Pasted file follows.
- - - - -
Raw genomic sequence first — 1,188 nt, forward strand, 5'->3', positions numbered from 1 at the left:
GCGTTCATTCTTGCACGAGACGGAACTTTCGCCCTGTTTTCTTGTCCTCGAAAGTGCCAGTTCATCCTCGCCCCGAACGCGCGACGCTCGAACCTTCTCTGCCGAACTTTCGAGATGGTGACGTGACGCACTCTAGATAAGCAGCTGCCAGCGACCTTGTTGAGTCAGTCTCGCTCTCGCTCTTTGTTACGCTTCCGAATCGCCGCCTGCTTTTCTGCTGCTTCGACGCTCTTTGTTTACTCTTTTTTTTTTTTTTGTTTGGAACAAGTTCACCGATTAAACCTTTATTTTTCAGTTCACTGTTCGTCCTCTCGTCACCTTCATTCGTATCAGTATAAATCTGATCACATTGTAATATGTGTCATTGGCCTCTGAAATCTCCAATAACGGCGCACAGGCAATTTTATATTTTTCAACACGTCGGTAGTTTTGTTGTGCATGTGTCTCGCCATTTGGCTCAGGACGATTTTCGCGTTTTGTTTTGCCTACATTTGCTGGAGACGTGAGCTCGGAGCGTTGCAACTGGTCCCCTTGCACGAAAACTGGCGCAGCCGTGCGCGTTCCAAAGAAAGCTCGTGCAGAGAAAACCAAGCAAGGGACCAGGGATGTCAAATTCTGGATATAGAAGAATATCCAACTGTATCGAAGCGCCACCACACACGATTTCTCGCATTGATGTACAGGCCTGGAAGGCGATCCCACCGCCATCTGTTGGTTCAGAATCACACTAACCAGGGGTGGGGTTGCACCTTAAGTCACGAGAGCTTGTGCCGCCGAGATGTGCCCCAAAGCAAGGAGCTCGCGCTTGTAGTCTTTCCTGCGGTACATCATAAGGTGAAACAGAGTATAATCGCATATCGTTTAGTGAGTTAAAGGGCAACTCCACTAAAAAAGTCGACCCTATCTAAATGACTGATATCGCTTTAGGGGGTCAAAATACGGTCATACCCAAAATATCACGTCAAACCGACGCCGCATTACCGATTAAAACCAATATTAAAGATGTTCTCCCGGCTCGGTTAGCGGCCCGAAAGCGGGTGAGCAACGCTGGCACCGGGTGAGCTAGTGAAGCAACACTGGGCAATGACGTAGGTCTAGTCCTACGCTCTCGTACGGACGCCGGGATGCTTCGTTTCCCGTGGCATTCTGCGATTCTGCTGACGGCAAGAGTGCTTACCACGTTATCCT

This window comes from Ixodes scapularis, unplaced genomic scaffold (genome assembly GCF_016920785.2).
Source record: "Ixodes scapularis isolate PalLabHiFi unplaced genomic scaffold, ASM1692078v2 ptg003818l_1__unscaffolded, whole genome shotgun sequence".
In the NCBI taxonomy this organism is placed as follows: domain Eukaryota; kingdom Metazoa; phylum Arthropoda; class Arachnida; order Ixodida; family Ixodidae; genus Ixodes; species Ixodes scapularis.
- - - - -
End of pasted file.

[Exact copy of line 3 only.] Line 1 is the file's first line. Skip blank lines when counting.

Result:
This window comes from Ixodes scapularis, unplaced genomic scaffold (genome assembly GCF_016920785.2).